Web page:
Thom Puckey is a sculptor. You might have seen his work. Or you might have not been so lucky. Which is incredibly unlucky. If you are the latter I suggest you don’t go near any intersections today because you’re likely to get hit by a bus with the kind of luck you have. But you can be lucky now! Read his interview!
Can you explain the use of luxury pillows, women and weapons? Is there a particular message you intend the viewer to walk away with?
Interesting you notice the pillows. The pillows, cushions and mattresses are sometimes ways I choose to avoid using little pedestals and bases under the feet or bodies of the figures. It’s nice that their softness rhymes with the softness of the figures. In addition they form a strong contrast with the hardness and angularity present in the weapons. A cushion is also a thing to present something else on, a place of honour in a way. Thus my figures are presented to the world. There’s a lot to say about the nude female figures and the weapons. Lots to say and nothing to explain. The contrast between them is obvious: woman as giver of life (potentially) and weapon as taker-away of life (potentially). The visual appearance of both items has held me and fascinated me since I can remember. it’s akin sometimes to an adolescent’s fascination, irresponsible, I have to admit it. It’s strange: the nude has been a subject for sculpture, through the centuries. Weapons and violence have also figured in art & sculpture, for centuries. The nude with gun, this image, has evolved more recently, in sub cultures, seedy or whatever. I combine and mix all these things, different traditions, antique and less antique. The Freudian connotations of guns/bodies are exquisitely obvious, pure kitsch, I love them.
The sculptures aren’t saying anything in any direct fashion. They are composed of contradictions, yet they are beautiful. The viewer walks away with complex, unresolved feelings. That’s the ideal outcome, nothing’s finalised, the matter remains in the mind, like I said – unresolved. It stays with you.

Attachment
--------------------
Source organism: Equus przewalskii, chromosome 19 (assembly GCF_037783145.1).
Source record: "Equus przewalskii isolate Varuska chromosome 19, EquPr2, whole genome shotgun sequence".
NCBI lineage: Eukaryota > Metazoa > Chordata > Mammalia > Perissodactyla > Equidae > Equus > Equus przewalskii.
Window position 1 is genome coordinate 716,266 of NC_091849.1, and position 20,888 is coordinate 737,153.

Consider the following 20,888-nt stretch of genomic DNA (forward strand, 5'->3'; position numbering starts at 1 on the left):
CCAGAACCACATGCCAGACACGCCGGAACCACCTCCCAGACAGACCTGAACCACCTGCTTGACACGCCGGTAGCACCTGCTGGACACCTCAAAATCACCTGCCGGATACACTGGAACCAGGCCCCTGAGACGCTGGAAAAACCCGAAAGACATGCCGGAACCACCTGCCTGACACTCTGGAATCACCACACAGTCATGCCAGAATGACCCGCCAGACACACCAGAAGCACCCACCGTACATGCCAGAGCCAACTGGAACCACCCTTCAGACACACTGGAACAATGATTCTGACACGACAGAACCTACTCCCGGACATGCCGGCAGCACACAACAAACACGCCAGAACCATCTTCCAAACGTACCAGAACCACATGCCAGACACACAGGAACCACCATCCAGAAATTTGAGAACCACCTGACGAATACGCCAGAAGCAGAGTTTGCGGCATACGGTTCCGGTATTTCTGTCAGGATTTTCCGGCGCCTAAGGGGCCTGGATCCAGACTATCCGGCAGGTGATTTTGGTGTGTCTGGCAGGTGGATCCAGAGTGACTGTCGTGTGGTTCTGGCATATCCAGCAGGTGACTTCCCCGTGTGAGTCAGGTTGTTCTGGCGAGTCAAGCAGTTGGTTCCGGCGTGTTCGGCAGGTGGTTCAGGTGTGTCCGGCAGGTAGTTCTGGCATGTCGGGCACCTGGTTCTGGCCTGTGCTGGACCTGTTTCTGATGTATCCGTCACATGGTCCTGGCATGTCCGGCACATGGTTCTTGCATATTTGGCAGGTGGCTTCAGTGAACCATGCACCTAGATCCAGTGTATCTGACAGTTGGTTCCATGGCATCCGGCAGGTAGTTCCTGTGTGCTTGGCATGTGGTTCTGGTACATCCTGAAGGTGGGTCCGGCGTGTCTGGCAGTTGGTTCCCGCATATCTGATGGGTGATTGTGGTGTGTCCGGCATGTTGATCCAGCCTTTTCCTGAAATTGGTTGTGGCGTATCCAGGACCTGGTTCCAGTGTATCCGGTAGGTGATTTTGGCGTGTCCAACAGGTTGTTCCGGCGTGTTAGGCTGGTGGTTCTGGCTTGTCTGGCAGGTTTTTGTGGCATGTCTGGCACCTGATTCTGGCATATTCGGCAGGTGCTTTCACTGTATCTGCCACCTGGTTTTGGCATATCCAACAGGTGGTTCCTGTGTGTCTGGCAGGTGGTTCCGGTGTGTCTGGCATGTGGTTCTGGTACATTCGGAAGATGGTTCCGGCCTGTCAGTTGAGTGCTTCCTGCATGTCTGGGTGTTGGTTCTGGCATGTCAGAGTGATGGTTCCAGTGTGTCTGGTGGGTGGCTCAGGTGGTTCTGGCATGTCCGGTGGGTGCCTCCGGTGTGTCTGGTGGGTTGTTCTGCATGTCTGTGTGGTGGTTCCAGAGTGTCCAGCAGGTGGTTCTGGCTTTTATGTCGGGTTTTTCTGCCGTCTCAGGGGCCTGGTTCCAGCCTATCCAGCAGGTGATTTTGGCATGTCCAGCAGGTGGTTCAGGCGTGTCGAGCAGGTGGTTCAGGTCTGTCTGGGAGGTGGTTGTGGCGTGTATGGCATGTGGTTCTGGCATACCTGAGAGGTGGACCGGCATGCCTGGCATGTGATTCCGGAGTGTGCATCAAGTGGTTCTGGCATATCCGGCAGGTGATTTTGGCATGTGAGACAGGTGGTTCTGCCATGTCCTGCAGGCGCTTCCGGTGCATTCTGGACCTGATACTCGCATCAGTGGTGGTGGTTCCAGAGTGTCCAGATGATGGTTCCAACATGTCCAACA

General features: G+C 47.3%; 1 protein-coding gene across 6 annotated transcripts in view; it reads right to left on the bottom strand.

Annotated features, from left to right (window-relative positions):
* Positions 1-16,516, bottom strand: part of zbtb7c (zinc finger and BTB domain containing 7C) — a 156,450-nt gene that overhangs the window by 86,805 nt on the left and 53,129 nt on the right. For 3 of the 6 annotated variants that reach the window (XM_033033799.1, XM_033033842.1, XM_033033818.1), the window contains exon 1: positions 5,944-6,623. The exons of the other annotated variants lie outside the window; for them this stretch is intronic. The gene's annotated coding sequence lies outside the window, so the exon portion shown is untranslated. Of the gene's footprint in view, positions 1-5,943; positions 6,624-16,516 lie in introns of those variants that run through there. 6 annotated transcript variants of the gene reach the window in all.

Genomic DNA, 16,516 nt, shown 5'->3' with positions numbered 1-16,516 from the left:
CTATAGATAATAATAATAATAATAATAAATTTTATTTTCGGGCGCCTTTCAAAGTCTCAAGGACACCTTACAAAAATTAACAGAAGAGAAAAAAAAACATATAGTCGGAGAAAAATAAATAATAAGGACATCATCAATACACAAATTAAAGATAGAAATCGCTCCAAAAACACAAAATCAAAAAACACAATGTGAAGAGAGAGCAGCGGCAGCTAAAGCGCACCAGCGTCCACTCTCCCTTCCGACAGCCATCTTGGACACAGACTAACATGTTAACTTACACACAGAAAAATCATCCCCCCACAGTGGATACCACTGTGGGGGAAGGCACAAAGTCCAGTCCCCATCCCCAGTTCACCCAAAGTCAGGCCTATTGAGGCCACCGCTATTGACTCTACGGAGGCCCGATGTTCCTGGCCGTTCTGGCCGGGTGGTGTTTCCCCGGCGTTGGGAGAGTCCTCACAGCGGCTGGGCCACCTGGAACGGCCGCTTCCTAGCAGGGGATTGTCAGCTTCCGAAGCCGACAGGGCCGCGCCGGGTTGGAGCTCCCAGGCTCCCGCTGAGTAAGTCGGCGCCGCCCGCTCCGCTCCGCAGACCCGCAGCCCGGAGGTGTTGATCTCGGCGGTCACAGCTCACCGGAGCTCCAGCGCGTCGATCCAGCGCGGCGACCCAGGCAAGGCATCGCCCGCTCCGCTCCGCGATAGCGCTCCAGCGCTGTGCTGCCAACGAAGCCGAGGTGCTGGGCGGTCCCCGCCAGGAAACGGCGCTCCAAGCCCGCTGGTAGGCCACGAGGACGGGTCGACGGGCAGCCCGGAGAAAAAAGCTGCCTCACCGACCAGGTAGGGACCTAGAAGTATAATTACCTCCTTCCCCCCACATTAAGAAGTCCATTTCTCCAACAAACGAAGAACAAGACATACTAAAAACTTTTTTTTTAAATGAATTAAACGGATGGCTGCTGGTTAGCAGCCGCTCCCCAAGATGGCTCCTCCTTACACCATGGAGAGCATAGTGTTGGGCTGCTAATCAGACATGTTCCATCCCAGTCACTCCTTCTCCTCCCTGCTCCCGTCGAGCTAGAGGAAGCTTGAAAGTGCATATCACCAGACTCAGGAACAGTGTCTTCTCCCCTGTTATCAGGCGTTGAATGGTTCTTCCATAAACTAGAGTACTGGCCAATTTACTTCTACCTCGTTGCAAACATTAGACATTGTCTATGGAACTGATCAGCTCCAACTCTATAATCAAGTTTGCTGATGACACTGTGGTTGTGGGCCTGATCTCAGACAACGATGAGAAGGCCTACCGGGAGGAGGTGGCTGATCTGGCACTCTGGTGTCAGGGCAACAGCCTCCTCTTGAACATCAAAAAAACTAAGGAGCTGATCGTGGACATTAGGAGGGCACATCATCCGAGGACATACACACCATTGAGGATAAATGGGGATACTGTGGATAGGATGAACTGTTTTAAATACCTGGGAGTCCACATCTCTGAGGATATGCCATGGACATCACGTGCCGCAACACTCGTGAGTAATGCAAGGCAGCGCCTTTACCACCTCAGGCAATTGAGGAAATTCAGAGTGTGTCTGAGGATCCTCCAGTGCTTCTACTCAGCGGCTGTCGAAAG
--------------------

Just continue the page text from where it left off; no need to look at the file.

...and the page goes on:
How long does it take you to complete the average piece?
I can spend between 2 months and a year only working on the sculpture in clay. The molding and casting process, in plaster, takes about a month. To carve and finish the works in marble takes between 3 and 4 months.
Figure Falling Backwards with 2 Carbines, 2010, Marble, Life Size.
How do you start? Where do you get inspiration?
I start each time with a live model, a girl, always someone I know, always an art student or young artist. I’m usually on a roll, the ideas form themselves in my mind, there’s a need to begin a new work, I make an appointment with my model, try some poses out, test the ideas against the live image appearing before my eyes. Sometimes the model recognises something in the idea or pose that she can identify herself with; some connection with her own life or experience. That provides a foundation for me, strengthens the thing developing. I borrow or steal poses and attitudes from other art works, at the moment I have an obsession for the the 19th century. Ingres, Canova, Lorenzo Bartolini. Is it about inspiration? I don’t know. I don’t like the word. Photo-blogs and new young art-photography give me great pleasure to look at, and awaken new ideas.
Take us through your process. How do you know when you’re finished?
When I’m sure of the pose, I construct an iron armature, welded together. This is the skeleton I build my clay figure over. I spend long hours with the model. I photograph her extensively, and use the photos to continue working when she’s not there. My process is full of mistakes, and much of ny time is spend correcting these mistakes. I know next to nothing about classical anatomy. I’m dependent on the visual phenomenon in front of me, like a complex landscape, with its own hills, valleys. It must ‘look right’, and it’s a long process of trial and error before it gets there. I’m usually finished because I have to be finished. There’s a deadline, set by a gallerist usually. That’s good for me. But finished in clay is not the end of the process. Then it has to be cast in plaster, then transported to Italy (near Carrara), then carved in marble. More chance to achieve a refined ending.